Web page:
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  • Triple Boot?

    I have three hard drives with installation as follows:
    Hard drive 1 - Windows XP
    Hard drive 2 - Windows Vista
    Hard drive 3 - Windows 7

    I would like them to triple boot if possible. Is it possible, and if so, how is it done?

  • #2
    Re: Triple Boot?

    155,000 people seem to have asked the same question:
    http://www.google.co.uk/search?hl=en...meta=&aq=f&oq=

    But ask yourself why, with Virtual PC and XPMode, you really want to triple boot and not virtualise
    Tom Jones
    MCT, MCSE (2000:Security & 2003), MCSA:Security & Messaging, MCDBA, MCDST, MCITP(EA, EMA, SA, EDA, ES, CS), MCTS, MCP, Sec+
    PhD, MSc, FIAP, MIITT
    IT Trainer / Consultant
    Ossian Ltd
    Scotland

    ** Remember to give credit where credit is due and leave reputation points where appropriate **

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    • #3
      Re: Triple Boot?

      Yes, I would prefer to triple boot but have been unable to do so.

      When I install XP & Vista or XP & Win 7 I am fine.
      However when I add the 3rd OS, I lose the Boot Screen and and the system defaults to the last install.

      How do I get arround this?

      Also Win 7 adds a 100mb partition.


      Ahyee

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      • #4
        Re: Triple Boot?

        I would seriously consider running Vista in a Virtual. It runs (IMO) a lot better in a VM than on a physical machine. From memory, doesn't Vista add the 100Mb partition as well?

        What is the reasoning behind the triple boot? With Windows 7 and VMs there is really no need for it.
        1 1 was a racehorse.
        2 2 was 1 2.
        1 1 1 1 race 1 day,
        2 2 1 1 2

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        • #5
          Re: Triple Boot?

          Read this

          http://www.dslreports.com/forum/r217...ting-questions

          Comment


          • #6
            Re: Triple Boot?

            I don't think these days, you'll get many people to support this idea of multi-booting especially with all of the virualization software that is now avaiable, and most of it for free.
            JM @ IT Training & Consulting
            http://www.itgeared.com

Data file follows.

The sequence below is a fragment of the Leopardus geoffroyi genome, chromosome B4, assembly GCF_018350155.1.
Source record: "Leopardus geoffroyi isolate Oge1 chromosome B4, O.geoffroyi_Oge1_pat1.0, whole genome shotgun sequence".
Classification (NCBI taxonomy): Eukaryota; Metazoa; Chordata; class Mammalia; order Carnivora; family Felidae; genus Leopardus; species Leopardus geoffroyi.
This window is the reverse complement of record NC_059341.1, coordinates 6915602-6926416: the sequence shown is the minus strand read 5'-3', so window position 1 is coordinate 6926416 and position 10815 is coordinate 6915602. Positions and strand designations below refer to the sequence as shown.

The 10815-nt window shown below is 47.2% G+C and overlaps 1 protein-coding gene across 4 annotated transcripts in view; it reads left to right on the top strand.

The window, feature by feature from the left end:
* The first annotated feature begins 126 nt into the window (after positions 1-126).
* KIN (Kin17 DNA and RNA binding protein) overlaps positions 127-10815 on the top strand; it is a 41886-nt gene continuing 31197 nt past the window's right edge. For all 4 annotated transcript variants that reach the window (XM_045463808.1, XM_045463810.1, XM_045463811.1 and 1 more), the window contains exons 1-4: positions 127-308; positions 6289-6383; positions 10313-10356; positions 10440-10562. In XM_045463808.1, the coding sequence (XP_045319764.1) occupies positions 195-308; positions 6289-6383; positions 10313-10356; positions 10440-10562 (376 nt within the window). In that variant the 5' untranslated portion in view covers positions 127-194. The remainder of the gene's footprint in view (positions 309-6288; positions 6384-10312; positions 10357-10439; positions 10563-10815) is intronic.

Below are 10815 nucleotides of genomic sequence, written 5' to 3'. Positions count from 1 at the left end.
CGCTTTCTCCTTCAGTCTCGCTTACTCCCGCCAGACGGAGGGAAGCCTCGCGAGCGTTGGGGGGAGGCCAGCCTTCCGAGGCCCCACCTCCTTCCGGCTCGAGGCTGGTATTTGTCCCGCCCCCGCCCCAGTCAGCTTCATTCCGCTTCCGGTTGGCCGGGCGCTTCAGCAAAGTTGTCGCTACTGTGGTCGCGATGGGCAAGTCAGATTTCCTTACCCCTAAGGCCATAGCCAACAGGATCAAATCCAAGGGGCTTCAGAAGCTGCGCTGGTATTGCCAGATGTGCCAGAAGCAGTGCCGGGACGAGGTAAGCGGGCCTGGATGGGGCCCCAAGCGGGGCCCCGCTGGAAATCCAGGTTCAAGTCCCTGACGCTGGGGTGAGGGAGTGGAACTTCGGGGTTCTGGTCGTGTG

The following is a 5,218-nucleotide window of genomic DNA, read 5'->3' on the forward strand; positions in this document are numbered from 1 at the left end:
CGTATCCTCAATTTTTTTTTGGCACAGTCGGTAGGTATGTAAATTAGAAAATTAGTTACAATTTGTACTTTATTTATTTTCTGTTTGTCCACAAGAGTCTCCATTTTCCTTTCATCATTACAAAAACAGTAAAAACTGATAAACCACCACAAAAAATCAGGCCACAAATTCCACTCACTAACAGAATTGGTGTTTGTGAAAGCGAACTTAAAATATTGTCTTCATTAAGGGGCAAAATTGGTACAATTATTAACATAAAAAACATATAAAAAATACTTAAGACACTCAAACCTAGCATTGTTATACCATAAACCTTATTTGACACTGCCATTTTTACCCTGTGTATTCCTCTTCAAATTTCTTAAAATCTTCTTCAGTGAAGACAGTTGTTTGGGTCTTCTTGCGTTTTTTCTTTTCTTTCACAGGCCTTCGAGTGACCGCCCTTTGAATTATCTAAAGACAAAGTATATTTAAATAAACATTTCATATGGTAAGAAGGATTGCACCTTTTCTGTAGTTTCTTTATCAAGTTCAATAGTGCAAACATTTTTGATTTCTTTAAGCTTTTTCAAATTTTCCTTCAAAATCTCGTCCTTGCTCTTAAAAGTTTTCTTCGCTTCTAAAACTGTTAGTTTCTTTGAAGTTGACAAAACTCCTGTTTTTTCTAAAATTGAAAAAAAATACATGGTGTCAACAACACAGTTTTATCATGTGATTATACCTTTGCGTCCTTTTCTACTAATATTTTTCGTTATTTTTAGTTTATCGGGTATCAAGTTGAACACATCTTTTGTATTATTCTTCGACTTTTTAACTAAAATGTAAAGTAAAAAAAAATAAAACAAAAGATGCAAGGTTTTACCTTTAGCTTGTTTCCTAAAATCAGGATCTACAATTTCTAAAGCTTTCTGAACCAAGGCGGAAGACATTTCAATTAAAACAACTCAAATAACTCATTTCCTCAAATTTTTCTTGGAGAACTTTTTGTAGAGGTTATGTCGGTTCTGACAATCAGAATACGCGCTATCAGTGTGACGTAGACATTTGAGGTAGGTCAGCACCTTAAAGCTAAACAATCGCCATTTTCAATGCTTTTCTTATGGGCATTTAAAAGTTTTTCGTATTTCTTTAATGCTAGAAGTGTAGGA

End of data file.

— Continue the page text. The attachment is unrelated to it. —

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            • #7
              Re: Triple Boot?

              Do you have a feature in your bios that you can choose which drive to boot from each time machine boots?

              Comment


              • #8
                Re: Triple Boot?

                The thought of Triple Booting came to me simply because I have both the hrdware and the software.

                Thing is, that when a 3rd OS is added into the mix, I lose the Boot List.

                Is there a work around?

                Could you explain what is meant when you say "Virtualization?"


                Thanks
                A

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                • #9
                  Re: Triple Boot?

                  for Windows 7 XP Mode
                  Tom Jones
                  MCT, MCSE (2000:Security & 2003), MCSA:Security & Messaging, MCDBA, MCDST, MCITP(EA, EMA, SA, EDA, ES, CS), MCTS, MCP, Sec+
                  PhD, MSc, FIAP, MIITT
                  IT Trainer / Consultant
                  Ossian Ltd
                  Scotland

                  ** Remember to give credit where credit is due and leave reputation points where appropriate **

                  Comment


                  • #10
                    Re: Triple Boot?

                    Virtualization? This is where you have Guest Operating systems running in within a HOST system. The simplest example would be to run a Windows Operating system as the host, say Windows XP, then install virtualization software such as Microsoft Virtual PC, or VMWare Workstation. Then, you would install other operating systems as "guests". These guests are contained as a single file on the hard disk. When you start up a guest system it runs from that single disk and uses the host's resources (CPU, memory, disk, etc...) You can run as many guests as your system has capacity for. They can all run at the same time or individually. You also have options related to network configuraiton. They can run on private networks, shared with the host's NIC(s), or in a NAT configuration with the Host. You may want to do some more research on your own.
                    JM @ IT Training & Consulting
                    http://www.itgeared.com

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